Analysis sounds alarm on pipeline output

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With new and novel medicines launched the last couple of years for such diseases as ­cancer, hepatitis C virus and ­multiple sclerosis, one would think that pharmaceutical pipelines are gradually improving. Think again.

A Bernstein Research report shows that, essentially, “Pipeline success rates across all phases of development have been slowly worsening or at best staying flat, depending on the phase (preclinical through registration).”

Drawing on data from consultancy KMR Group in areas like success rate across development phases and product-cycle metrics, the report by Bernstein analyst Dr. Tim Anderson illuminates what appear to be potentially disturbing trends. First, rates of success have deteriorated. This can be seen most strikingly in Phase II, where win rates went from 34% between 2003–2007, to 25% in 2005–2009, to 22% in 2007–2011. For candidates in Phase III, win rates have gone from 70% to 67% to 65% for the periods 2003-2007, 2005-2009 and 2007-2011, respectively.

The KMR data yield some other striking trends:

• The number of preclinical candidates needed to beget one marketed drug rose 2.5-fold over the past decade. While in 2003–2007, the ratio was 12 preclinical assets for one approved drug, the ratio increased to 24:1 in 2005–2009, then 30:1 for the period between 2007 and 2011.

• The time span between preclinical development and regulatory approval has also inched up, from 11.4 years (for 1999-2001) to 13.7 years (for 2009-2011).

Why does this appear to be happening, especially in the midst of the apparent new-product bonanza? According to Anderson, some potentially confounding factors overshadow the data, including the way KMR clusters its data. KMR groups data by several years at a time, which he says could mask a more recent potential turnaround.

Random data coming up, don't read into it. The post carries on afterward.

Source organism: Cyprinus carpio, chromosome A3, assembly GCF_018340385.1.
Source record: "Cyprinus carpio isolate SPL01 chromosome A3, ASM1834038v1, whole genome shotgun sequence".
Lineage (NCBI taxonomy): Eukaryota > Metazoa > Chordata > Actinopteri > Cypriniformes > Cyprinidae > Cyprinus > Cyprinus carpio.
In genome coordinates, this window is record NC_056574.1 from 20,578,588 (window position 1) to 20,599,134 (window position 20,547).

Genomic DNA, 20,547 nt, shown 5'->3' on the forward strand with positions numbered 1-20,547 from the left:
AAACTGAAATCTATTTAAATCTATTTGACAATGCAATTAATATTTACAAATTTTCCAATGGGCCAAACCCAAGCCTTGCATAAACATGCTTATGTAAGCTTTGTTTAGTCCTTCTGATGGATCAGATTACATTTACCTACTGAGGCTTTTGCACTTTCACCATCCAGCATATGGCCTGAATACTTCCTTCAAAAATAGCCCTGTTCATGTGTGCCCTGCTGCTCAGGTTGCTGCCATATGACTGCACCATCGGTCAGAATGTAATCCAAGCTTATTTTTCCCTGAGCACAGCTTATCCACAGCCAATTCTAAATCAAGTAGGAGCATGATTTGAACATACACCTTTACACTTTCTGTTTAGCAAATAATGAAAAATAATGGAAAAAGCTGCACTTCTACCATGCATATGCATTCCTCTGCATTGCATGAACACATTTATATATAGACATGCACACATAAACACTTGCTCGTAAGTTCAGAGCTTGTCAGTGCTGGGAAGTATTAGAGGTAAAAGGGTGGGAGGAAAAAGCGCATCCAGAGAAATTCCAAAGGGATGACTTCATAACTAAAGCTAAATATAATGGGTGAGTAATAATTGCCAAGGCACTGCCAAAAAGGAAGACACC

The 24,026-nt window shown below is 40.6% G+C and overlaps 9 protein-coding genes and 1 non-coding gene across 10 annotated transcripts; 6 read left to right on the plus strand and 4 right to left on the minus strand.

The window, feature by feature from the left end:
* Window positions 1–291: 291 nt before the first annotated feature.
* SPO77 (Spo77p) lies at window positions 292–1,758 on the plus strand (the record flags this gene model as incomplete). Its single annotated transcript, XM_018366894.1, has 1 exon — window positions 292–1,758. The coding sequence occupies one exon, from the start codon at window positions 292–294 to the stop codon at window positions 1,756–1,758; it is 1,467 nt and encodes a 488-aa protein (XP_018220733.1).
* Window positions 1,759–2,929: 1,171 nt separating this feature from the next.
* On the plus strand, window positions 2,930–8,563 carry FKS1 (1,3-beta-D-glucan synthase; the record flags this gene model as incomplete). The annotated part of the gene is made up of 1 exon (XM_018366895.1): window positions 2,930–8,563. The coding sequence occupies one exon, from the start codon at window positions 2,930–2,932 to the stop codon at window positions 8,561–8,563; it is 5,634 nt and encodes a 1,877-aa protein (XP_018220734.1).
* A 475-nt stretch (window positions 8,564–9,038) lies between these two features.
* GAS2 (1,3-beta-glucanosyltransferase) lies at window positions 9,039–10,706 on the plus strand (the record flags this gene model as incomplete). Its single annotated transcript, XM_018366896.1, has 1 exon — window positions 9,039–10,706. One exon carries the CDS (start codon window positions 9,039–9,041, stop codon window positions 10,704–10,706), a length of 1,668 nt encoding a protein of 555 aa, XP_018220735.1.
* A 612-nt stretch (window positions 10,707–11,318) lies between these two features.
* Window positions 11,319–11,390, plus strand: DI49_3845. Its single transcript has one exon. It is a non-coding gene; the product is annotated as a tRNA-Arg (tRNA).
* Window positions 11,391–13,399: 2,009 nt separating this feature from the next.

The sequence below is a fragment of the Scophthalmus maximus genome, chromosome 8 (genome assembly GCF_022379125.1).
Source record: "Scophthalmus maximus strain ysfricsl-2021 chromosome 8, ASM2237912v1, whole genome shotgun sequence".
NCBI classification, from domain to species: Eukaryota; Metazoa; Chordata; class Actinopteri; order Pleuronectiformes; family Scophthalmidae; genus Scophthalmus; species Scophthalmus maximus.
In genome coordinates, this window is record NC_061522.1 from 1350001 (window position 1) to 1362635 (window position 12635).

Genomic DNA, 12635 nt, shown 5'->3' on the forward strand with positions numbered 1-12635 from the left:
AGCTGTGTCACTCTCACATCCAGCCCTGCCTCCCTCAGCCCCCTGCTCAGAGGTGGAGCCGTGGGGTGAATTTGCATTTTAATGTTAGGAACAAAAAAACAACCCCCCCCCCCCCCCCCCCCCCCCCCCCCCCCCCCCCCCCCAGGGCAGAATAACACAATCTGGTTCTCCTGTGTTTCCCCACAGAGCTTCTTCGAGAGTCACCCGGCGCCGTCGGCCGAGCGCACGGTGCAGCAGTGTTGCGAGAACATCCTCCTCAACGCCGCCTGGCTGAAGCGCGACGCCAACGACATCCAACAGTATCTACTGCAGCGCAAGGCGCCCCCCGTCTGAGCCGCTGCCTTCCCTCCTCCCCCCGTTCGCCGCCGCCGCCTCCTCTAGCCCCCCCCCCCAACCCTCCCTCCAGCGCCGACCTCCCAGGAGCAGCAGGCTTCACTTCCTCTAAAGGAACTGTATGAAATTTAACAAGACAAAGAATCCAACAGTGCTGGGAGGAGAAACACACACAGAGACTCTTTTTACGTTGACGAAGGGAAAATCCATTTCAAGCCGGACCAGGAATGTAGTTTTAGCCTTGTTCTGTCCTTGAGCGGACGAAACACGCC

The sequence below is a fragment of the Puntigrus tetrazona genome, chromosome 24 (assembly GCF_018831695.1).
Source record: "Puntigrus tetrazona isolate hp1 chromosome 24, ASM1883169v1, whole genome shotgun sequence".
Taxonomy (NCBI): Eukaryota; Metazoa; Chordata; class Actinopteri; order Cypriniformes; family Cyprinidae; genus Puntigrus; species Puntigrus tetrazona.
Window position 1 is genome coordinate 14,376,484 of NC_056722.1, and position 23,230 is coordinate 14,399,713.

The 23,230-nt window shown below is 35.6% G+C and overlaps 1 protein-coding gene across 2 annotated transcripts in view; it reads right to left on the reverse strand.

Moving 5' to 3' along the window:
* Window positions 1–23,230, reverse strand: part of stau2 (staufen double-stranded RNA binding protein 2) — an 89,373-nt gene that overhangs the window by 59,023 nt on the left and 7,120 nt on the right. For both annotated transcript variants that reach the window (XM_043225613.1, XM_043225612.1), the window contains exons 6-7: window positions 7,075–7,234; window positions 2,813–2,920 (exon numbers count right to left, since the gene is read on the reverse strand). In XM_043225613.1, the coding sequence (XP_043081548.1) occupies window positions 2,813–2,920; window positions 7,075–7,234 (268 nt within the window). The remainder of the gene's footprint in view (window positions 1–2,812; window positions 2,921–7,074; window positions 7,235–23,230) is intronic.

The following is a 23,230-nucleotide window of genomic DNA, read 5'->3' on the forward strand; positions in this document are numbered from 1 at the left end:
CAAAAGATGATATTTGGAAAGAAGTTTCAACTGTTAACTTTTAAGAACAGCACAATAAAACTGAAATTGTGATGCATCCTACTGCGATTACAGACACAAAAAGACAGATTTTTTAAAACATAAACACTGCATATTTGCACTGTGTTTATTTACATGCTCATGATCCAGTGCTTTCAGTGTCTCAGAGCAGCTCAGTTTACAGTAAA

Then there's the pipeline disruption of recent mega-mergers—three in 2009 (Pfizer+Wyeth, Merck+Schering-Plough and Roche+Genentech)—that have led to fall-out. Companies also may be terminating assets earlier, assassinating those that exhibit incipient signs of hobbled performance. Further, with regulators and payers less apt to approve and pay for “me-too” products, industry's focus has shifted more toward higher-value and, hence, higher-risk products.

“What you're seeing is a function of [the industry] pursuing more novel drugs—pushing into disease areas with unmet medical need,” Anderson told MM&M in an exclusive interview. “FDA is forcing folks, and payers are forcing folks, to get into these areas.”

The lack of progress runs counter to Anderson's perception that, for the last year or two, more novel drugs are reaching market. He added, “Without more granularity it is difficult to know if these factors (i.e., data clustering, R&D disruption of mega-mergers) could be influencing the appearance of [the KMR] data or not.”

At the same time, if the trends bear out and prove true over the next one to two years, this report could be the harbinger of several more lean years for the industry.

Anderson concludes, “It will probably take another year or two to more clearly say whether pharmaceutical industry R&D trends are improving. If this is not happening, then drug companies will continue to limp along, desperately seeking alternate solutions.”
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